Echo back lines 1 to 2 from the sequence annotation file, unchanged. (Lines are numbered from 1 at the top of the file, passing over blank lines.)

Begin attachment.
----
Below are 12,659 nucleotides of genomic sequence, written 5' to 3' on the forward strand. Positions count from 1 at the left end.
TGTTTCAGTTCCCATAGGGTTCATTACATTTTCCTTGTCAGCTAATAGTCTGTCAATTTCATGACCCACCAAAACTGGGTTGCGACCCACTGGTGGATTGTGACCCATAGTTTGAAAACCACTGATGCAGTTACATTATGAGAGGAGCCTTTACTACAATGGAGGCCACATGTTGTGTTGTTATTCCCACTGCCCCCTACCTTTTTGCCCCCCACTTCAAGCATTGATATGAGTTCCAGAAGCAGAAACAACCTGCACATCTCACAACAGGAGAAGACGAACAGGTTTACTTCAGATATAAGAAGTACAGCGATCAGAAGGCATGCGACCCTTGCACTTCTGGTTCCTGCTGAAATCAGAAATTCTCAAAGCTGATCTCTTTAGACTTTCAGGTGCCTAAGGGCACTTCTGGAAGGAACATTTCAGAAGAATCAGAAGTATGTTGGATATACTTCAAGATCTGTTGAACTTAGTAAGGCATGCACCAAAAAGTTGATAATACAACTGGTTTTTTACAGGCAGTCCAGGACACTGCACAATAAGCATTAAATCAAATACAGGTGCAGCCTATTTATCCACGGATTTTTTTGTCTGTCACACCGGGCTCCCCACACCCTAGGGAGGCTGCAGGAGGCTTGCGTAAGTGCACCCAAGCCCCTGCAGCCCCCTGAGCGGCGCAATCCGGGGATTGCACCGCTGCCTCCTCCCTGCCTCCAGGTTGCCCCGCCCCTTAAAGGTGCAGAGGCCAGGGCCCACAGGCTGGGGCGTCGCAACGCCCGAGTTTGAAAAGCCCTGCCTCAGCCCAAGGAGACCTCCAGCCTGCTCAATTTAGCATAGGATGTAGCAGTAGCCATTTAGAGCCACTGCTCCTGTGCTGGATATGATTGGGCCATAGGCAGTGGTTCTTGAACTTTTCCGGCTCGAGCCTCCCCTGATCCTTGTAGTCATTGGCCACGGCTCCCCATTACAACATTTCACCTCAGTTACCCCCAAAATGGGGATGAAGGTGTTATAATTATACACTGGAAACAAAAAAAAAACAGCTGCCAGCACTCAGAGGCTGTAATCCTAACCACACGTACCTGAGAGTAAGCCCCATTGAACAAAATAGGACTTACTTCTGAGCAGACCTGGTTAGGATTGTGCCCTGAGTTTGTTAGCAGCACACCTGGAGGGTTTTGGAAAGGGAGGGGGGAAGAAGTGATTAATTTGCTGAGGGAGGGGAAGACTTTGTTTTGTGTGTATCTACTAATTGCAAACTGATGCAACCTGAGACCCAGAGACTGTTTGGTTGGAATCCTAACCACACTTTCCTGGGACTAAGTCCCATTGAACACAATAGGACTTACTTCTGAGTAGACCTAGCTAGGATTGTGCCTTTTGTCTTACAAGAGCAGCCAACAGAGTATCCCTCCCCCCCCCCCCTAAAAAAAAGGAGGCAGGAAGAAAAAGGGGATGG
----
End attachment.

Below are 12,659 nucleotides of genomic sequence, written 5' to 3' on the forward strand. Positions count from 1 at the left end.
TGTTTCAGTTCCCATAGGGTTCATTACATTTTCCTTGTCAGCTAATAGTCTGTCAATTTCATGACCCACCAAAACTGGGTTGCGACCCACTGGTGGATTGTGACCCATAGTTTGAAAACCACTGATGCAGTTACATTATGAGAGGAGCCTTTACTACAATGGAGGCCACATGTTGTGTTGTTATTCCCACTGCCCCCTACCTTTTTGCCCCCCACTTCAAGCATTGATATGAGTTCCAGAAGCAGAAACAACCTGCACATCTCACAACAGGAGAAGACGAACAGGTTTACTTCAGATATAAGAAGTACAGCGATCAGAAGGCATGCGACCCTTGCACTTCTGGTTCCTGCTGAAATCAGAAATTCTCAAAGCTGATCTCTTTAGACTTTCAGGTGCCTAAGGGCACTTCTGGAAGGAACATTTCAGAAGAATCAGAAGTATGTTGGATATACTTCAAGATCTGTTGAACTTAGTAAGGCATGCACCAAAAAGTTGATAATACAACTGGTTTTTTACAGGCAGTCCAGGACACTGCACAATAAGCATTAAATCAAATACAGGTGCAGCCTATTTATCCACGGATTTTTTTGTCTGTCACACCGGGCTCCCCACACCCTAGGGAGGCTGCAGGAGGCTTGCGTAAGTGCACCCAAGCCCCTGCAGCCCCCTGAGCGGCGCAATCCGGGGATTGCACCGCTGCCTCCTCCCTGCCTCCAGGTTGCCCCGCCCCTTAAAGGTGCAGAGGCCAGGGCCCACAGGCTGGGGCGTCGCAACGCCCGAGTTTGAAAAGCCCTGCCTCAGCCCAAGGAGACCTCCAGCCTGCTCAATTTAGCATAGGATGTAGCAGTAGCCATTTAGAGCCACTGCTCCTGTGCTGGATATGATTGGGCCATAGGCAGTGGTTCTTGAACTTTTCCGGCTCGAGCCTCCCCTGATCCTTGTAGTCATTGGCCACGGCTCCCCATTACAACATTTCACCTCAGTTACCCCCAAAATGGGGATGAAGGTGTTATAATTATACACTGGAAACAAAAAAAAAACAGCTGCCAGCACTCAGAGGCTGTAATCCTAACCACACGTACCTGAGAGTAAGCCCCATTGAACAAAATAGGACTTACTTCTGAGCAGACCTGGTTAGGATTGTGCCCTGAGTTTGTTAGCAGCACACCTGGAGGGTTTTGGAAAGGGAGGGGGGAAGAAGTGATTAATTTGCTGAGGGAGGGGAAGACTTTGTTTTGTGTGTATCTACTAATTGCAAACTGATGCAACCTGAGACCCAGAGACTGTTTGGTTGGAATCCTAACCACACTTTCCTGGGACTAAGTCCCATTGAACACAATAGGACTTACTTCTGAGTAGACCTAGCTAGGATTGTGCCTTTTGTCTTACAAGAGCAGCCAACAGAGTATCCCTCCCCCCCCCCCCTAAAAAAAAGGAGGCAGGAAGAAAAAGGGGATGG